George Washington Papers

From George Washington to Thomas Gage, 12 April 1758

To Thomas Gage

To The Honble Thomas Gage

Dear Sir,Ft Loudoun, 12th Aprl 1758.

With a great deal of sincerity I thank you, for the notice you have been pleased to take of Mr Hall. And, if possible, I more sincerely congratulate you upon the promotion you have justly met with, yourself.1

I wou’d now, altho’ I think modesty will scarcely permit me to ask it, beg the favour of you to mention me to Genl Forbes (if you are acquainted with that Gentleman:) I mean not, Sir, as one, who has favors to ask of him—on the contrary, having entirely laid aside all hopes of preferment in the military line, (and being at present induced to serve this campaign from abstract motives, purely laudable.) I only wish to be distinguished in some measure from the general run of provincial Officers, as I understand there will be a motley herd of us! This, I flatter myself, can hardly be deemed an unreasonable request, when it is considered, that I have been much longer in the Service than any provincial officer in America.2

I most sincerely wish you success in whatever Enterprize you may go upon; and with the most affectionate regard, I am, Dr Sir, Your most obedt and obliged Humble Servant,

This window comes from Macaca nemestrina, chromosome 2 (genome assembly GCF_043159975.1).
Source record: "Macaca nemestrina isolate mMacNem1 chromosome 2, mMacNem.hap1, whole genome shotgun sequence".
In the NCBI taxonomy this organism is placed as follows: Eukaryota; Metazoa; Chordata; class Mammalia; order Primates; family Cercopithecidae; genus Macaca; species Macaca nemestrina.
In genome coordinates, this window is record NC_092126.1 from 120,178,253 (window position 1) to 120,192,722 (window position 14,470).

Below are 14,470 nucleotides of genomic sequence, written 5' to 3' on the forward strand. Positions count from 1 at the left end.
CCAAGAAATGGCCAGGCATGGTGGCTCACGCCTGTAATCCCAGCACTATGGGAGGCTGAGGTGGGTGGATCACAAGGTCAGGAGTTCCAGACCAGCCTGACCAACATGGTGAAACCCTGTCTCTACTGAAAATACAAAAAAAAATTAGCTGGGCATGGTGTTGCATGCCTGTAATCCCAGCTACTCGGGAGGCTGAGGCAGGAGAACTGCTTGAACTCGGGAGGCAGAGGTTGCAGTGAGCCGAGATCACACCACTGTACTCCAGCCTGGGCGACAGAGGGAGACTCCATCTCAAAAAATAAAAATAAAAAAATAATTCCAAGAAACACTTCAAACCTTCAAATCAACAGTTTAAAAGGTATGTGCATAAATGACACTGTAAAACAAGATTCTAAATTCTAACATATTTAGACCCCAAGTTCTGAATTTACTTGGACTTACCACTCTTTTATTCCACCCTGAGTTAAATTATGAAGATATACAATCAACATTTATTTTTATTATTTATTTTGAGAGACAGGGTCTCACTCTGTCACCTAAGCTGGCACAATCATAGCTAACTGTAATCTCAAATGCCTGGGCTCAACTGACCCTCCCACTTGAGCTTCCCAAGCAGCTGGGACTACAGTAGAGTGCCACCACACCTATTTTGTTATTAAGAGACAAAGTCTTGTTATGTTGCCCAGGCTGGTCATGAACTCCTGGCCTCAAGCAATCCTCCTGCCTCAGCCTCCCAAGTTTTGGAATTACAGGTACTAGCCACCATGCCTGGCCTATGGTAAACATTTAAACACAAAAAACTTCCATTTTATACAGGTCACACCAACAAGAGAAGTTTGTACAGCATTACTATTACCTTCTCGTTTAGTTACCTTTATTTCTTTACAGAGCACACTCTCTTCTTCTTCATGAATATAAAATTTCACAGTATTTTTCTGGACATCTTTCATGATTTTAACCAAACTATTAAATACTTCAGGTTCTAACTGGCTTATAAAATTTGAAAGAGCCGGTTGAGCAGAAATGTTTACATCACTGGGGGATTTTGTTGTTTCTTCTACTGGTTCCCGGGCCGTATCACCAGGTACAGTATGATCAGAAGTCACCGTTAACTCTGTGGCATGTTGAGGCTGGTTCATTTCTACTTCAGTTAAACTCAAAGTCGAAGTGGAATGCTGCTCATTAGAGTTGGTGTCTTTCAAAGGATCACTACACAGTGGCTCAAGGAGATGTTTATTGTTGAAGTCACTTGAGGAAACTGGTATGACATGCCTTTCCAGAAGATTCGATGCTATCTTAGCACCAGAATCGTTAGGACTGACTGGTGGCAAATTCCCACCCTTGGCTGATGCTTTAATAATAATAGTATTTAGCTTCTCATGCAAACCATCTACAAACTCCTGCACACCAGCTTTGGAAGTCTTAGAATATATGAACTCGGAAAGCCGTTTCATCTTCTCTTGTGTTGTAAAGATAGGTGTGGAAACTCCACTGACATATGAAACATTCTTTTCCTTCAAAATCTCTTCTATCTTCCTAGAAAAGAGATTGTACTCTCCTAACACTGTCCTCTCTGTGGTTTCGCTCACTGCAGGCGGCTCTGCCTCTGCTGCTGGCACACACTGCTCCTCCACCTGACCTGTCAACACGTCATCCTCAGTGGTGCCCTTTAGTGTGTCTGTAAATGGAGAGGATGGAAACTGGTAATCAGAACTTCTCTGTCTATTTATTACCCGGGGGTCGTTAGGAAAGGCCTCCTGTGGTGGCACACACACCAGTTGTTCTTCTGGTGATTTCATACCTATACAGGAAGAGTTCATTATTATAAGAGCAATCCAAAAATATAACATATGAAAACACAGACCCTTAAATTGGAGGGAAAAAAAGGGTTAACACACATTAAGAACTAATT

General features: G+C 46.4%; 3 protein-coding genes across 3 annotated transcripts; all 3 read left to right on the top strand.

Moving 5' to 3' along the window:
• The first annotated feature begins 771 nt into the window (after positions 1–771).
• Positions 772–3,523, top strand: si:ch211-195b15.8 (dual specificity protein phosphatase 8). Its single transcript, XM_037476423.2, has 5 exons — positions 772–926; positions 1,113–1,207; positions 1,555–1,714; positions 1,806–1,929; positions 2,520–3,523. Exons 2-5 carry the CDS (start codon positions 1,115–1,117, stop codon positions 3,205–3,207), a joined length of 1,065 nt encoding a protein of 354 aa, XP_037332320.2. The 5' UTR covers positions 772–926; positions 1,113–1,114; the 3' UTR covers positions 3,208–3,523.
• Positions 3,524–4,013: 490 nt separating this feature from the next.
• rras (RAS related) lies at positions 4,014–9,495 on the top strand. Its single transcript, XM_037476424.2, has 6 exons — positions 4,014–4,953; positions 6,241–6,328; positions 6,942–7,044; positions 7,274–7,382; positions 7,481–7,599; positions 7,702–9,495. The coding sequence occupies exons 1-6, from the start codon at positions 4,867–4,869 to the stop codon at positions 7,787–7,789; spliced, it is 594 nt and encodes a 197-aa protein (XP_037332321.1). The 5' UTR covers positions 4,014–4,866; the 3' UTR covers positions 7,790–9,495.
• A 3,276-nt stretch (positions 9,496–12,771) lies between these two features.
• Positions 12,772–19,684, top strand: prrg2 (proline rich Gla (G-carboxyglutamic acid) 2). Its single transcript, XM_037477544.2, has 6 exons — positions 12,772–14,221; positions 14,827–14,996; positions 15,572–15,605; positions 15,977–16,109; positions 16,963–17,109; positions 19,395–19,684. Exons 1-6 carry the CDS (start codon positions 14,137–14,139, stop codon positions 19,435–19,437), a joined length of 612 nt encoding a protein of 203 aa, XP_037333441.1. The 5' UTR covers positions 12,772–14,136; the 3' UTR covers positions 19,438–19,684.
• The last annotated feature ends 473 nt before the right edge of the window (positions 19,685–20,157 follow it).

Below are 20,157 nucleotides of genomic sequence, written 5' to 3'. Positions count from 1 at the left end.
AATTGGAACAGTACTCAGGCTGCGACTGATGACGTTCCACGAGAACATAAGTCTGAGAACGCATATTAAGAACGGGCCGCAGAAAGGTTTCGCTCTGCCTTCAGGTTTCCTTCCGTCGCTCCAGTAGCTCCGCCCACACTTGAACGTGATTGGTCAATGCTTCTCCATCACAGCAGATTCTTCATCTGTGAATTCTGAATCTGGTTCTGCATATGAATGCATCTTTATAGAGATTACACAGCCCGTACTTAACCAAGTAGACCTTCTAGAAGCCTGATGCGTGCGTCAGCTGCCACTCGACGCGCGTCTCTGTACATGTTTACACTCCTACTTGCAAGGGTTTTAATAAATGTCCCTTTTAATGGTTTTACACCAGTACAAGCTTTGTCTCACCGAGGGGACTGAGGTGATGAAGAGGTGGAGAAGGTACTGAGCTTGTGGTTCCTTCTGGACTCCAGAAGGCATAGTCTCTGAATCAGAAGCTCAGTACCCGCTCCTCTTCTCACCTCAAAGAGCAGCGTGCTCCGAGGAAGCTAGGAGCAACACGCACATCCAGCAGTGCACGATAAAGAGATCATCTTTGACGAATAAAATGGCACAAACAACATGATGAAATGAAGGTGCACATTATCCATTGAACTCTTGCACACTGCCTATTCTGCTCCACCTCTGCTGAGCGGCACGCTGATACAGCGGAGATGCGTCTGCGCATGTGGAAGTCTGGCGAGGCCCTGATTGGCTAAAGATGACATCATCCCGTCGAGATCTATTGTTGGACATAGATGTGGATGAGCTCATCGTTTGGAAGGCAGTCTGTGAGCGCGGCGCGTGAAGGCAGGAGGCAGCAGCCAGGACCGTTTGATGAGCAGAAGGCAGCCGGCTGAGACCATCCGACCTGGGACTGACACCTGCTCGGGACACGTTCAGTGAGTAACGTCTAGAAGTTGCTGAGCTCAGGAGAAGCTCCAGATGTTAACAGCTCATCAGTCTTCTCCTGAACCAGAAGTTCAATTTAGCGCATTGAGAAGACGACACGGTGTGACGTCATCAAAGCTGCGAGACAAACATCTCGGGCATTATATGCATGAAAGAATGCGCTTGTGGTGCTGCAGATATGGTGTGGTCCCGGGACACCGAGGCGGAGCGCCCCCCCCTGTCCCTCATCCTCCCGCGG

1GW and Thomas Gage served together under Edward Braddock during the disastrous expedition in 1755. In late 1757 William Pitt gave Lieutenant Colonel Gage, and all other lieutenant colonels in the regular army stationed in America, the temporary rank of colonel. Gage then persuaded the commander in chief in America, Lord Loudoun, to authorize him to raise and command a regiment of light infantry in America. Among the officers that Gage chose for his new regiment of 500 men, the 80th (mistakenly identified in Papers, Colonial Series description begins W. W. Abbot et al., eds. The Papers of George Washington, Colonial Series. 10 vols. Charlottesville, Va., 1983–95. description ends , volumes 2 and 4 as the 18th), was Lt. John Hall (see Hall to GW, 14 Feb. 1758). Gage went down to Philadelphia with Gen. John Forbes in April 1758, but he soon returned to New York to serve in the campaign there under Gen. James Abercromby.

2For Forbes’s opinion of GW, see GW to Forbes, 23 April, n.1. Robert Stewart wrote Forbes on this day: “I have the pleasure to inform you that Colo. Washington is quite recover’d from his long Indisposition is determin’d to Serve this Campaign and longs for The honor of your acquaintance” (Scottish Record Office: Dalhousie Muniments).

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